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We're nearly a year into the pandemic, and what a year it has been. We've gone through the struggles of shutdowns, the trauma of mass death, the seemingly fleeting "We're all in this together" phase, the mind-boggling denial and deluge of misinformation, the constantly frustrating uncertainty, and the ongoing question of when we're going to get to resume some sense of normalcy.

It's been a lot. It's been emotionally and mentally exhausting. And at this point, many of us have hit a wall of pandemic fatigue that's hard to describe. We're just done with all of it, but we know we still have to keep going.

Poet Donna Ashworth has put this "done" feeling into words that are resonating with so many of us. While it seems like we should want to talk to people we love more than ever right now, we've sort of lost the will to socialize pandemically. We're tired of Zoom calls. Getting together masked and socially distanced is doable—we've been doing it—but it sucks. In the wintry north (and recently south) the weather is too crappy to get together outside. So many of us have just gone quiet.

If that sounds like you, you're not alone. As Ashworth wrote:

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In a time of widespread pain, loss, and grief, a country needs compassionate leadership. Partisan prejudices aside, Joe Biden is probably the most personally qualified to lead the nation through our most painful period of the pandemic.

What you see in the photo above is 30-year-old Joe Biden sitting by a hospital bed with his two young sons a week before Christmas in 1972. His wife Neilia had been driving the boys and their baby sister to get a Christmas tree when their car was struck by a tractor-trailer. The boys—almost 4-year-old Beau and almost 3-year-old Hunter—were seriously injured. Neilia and Naomi, the 13-month-old baby, were pronounced dead on arrival.

So here was a man who just lost his wife and baby girl, looking at his two young sons, trying to cope with the overwhelming grief and shock of it all. The loss itself is hard to fathom. The whole new reality of immediately becoming a single father of two young sons had to have been daunting.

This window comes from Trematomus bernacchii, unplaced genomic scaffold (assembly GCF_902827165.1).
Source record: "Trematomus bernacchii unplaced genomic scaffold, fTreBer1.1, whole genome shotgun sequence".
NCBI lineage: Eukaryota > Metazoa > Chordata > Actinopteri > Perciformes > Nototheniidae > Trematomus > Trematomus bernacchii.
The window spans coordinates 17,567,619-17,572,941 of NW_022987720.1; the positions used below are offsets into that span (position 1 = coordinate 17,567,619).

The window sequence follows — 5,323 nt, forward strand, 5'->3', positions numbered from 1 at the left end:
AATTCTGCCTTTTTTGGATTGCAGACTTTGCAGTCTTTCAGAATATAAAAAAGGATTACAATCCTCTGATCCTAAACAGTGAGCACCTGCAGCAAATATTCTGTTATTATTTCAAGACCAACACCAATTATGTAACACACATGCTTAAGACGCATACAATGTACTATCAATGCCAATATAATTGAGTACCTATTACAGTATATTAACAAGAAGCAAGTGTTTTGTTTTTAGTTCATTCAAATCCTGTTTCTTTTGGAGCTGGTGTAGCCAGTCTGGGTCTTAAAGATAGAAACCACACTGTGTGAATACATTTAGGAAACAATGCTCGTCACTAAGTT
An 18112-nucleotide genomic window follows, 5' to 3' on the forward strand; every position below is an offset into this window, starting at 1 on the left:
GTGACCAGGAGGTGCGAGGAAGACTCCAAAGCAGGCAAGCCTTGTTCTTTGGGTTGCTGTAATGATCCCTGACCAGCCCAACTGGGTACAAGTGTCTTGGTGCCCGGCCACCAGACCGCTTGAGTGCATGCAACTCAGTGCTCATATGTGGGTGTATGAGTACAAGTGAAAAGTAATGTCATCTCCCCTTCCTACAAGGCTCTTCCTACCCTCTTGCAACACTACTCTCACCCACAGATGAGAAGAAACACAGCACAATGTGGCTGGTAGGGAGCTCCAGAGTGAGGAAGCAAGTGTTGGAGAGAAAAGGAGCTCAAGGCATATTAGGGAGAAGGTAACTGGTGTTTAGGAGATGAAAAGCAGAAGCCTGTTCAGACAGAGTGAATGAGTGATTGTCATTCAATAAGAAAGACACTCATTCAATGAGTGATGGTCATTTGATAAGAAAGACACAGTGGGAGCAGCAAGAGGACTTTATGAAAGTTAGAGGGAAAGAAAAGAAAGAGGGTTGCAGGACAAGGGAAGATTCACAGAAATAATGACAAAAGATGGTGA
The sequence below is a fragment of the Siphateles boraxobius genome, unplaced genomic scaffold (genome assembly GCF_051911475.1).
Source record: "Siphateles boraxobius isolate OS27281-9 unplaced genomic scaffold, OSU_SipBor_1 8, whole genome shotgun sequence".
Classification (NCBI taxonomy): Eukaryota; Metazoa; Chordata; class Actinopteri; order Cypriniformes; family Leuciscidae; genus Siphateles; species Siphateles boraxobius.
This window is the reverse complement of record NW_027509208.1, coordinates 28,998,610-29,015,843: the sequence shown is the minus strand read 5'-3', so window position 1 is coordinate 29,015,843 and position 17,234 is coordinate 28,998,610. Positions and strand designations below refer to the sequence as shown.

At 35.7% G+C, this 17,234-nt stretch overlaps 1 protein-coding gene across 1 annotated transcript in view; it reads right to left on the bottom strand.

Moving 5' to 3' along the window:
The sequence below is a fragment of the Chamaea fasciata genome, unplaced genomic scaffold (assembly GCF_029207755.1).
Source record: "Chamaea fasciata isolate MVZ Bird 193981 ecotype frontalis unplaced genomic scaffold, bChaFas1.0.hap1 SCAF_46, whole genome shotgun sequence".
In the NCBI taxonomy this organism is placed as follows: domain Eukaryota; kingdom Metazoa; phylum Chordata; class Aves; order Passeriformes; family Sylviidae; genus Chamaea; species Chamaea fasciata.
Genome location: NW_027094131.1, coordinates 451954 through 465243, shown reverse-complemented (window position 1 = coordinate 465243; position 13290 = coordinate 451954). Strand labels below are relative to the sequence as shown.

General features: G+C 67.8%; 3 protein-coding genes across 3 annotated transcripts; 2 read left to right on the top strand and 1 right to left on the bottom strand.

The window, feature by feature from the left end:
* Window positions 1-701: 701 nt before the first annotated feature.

It's extra tragic when we add that Biden had been elected to the U.S. Senate just six weeks before. This was supposed to be a holiday of extra celebration for the Bidens as they embarked on a whole new journey as a family.

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Since the beginning of the pandemic, guidelines and restrictions and mandates have come at us in a dizzying fashion. Each state has done things differently, and in most states each county has its own approach as well. And while some of the mitigation measures make perfect sense, others seem questionable or downright silly.

Some criticisms are certainly legitimate. Allowing certain indoor gatherings while closing down outdoor park spaces, for example, is an approach that has been panned by prominent experts in epidemiology who rightly point out that outdoor spaces are safer. But that doesn't mean that all measures that seem odd to us aren't based in solid reasoning.

A nurse on Facebook offered a response to a post that's been going around asking why certain measures have been put into place when the people who are charged with carrying them out don't know how to explain them. Marking her answers to the points with two asterisks, the nurse explained why what might seem illogical from a lay perspective actually has solid grounding in virology expertise.

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The human cost of the coronavirus pandemic can be measured in many ways. Illness and death top the list, of course, but the mental, emotional, and economic toll must be acknowledged as well. Though the woefully inconsistent and inadequate U.S. response has led to far more suffering than necessary, and although better control of the pandemic would have saved us from a lot of it, some struggles were inevitable.

One industry that was going to be hit hard one way or the other is the airline industry. With people being advised to stay home and avoid close proximity with others, especially in enclosed spaces, airplane travel has been out. And seven months in, the ongoing hit has become unsustainable. As of October 1, 40,000 airline employees have been furloughed.

One flight attendant's heartfelt farewell as she crewed her final flight has been shared by ABC's Sam Sweeney, and phew, it's a doozy. She holds back tears as she explains how American Airlines has been forced to reduce flights, which has resulted in job cuts and how much she has loved working as a flight attendant.

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